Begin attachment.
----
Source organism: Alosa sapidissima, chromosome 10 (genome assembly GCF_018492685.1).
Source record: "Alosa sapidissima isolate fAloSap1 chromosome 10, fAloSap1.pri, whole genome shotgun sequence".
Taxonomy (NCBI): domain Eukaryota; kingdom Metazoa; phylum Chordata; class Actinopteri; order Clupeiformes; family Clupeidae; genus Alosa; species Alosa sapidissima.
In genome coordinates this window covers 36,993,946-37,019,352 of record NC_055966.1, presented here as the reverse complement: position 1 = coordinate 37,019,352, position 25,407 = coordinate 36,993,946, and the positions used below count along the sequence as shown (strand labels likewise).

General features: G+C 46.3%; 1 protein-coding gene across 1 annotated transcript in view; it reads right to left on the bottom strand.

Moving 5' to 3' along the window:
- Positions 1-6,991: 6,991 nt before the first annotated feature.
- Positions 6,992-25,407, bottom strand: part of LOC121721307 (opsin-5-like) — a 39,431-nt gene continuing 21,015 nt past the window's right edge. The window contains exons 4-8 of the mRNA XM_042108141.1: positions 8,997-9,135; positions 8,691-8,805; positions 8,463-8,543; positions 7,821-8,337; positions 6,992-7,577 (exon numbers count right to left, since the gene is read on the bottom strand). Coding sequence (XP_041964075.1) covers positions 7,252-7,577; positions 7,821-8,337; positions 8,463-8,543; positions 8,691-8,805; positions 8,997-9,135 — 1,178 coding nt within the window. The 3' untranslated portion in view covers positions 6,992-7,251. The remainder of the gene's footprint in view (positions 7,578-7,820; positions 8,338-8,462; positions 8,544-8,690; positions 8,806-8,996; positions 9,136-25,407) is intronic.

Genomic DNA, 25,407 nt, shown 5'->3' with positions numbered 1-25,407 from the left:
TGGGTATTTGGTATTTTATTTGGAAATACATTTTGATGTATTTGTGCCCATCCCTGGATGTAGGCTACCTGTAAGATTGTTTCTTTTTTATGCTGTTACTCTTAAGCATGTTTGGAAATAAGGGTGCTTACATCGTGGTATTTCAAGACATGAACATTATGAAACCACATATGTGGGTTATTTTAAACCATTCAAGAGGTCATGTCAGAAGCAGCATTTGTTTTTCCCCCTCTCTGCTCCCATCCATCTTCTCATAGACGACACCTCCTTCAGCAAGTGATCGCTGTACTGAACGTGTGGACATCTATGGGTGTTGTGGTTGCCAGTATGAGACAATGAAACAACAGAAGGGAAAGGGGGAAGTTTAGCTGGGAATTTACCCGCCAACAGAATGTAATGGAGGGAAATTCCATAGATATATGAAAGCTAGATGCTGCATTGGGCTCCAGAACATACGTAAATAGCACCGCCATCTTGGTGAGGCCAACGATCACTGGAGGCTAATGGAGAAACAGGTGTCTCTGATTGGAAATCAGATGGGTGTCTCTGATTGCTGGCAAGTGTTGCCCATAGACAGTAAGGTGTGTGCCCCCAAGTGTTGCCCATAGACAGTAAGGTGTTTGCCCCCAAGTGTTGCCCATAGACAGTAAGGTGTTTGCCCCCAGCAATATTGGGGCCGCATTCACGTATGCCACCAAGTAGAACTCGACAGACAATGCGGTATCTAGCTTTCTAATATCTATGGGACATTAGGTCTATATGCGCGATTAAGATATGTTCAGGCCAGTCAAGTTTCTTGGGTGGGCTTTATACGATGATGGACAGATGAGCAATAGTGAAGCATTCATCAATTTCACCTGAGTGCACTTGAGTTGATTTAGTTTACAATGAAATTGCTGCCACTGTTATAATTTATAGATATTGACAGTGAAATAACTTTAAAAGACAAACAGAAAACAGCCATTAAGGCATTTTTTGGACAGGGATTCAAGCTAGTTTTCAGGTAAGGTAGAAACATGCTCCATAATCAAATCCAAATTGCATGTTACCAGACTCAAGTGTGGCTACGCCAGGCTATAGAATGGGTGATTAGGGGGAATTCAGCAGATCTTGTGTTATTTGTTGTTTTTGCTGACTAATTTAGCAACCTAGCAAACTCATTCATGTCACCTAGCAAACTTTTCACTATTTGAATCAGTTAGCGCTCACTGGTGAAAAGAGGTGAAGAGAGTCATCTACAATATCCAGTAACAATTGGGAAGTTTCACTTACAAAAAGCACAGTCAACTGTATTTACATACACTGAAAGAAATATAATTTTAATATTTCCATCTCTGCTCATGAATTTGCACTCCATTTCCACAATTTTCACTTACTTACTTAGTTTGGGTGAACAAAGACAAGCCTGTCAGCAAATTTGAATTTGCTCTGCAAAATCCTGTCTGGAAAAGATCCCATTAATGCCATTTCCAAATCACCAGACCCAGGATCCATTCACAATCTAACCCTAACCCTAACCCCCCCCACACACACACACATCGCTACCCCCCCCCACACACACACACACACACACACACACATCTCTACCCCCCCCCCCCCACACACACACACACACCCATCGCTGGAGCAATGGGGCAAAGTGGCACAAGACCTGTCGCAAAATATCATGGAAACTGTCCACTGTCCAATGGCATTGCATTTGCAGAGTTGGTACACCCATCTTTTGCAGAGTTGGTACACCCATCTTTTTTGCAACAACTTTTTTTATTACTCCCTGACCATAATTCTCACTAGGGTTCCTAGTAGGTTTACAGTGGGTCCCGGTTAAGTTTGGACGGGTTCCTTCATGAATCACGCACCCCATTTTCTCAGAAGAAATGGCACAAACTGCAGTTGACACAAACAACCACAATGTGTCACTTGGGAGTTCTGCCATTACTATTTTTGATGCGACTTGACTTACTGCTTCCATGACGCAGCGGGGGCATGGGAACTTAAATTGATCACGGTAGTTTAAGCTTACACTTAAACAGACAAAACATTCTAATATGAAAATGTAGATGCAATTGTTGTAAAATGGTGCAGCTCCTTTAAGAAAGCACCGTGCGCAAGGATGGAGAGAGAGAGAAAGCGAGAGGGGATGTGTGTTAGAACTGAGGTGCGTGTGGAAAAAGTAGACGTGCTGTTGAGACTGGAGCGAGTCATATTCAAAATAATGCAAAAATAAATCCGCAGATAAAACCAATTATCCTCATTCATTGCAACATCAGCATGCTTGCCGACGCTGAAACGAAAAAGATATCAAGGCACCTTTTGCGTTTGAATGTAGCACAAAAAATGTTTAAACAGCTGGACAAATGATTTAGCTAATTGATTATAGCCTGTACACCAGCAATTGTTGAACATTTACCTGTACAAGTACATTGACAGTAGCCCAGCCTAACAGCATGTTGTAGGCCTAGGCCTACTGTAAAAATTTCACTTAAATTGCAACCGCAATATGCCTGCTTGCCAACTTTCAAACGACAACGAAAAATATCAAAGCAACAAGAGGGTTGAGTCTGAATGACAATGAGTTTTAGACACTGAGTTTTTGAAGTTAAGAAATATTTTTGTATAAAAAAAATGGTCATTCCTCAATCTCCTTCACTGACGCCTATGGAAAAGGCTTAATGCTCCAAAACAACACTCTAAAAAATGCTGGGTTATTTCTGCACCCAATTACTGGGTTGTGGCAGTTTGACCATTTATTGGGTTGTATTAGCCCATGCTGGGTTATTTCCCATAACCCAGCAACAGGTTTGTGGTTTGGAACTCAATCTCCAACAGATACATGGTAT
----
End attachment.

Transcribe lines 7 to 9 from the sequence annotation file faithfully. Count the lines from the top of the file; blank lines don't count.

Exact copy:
- Positions 1-6,991: 6,991 nt before the first annotated feature.
- Positions 6,992-25,407, bottom strand: part of LOC121721307 (opsin-5-like) — a 39,431-nt gene continuing 21,015 nt past the window's right edge. The window contains exons 4-8 of the mRNA XM_042108141.1: positions 8,997-9,135; positions 8,691-8,805; positions 8,463-8,543; positions 7,821-8,337; positions 6,992-7,577 (exon numbers count right to left, since the gene is read on the bottom strand). Coding sequence (XP_041964075.1) covers positions 7,252-7,577; positions 7,821-8,337; positions 8,463-8,543; positions 8,691-8,805; positions 8,997-9,135 — 1,178 coding nt within the window. The 3' untranslated portion in view covers positions 6,992-7,251. The remainder of the gene's footprint in view (positions 7,578-7,820; positions 8,338-8,462; positions 8,544-8,690; positions 8,806-8,996; positions 9,136-25,407) is intronic.

Genomic DNA, 25,407 nt, shown 5'->3' with positions numbered 1-25,407 from the left: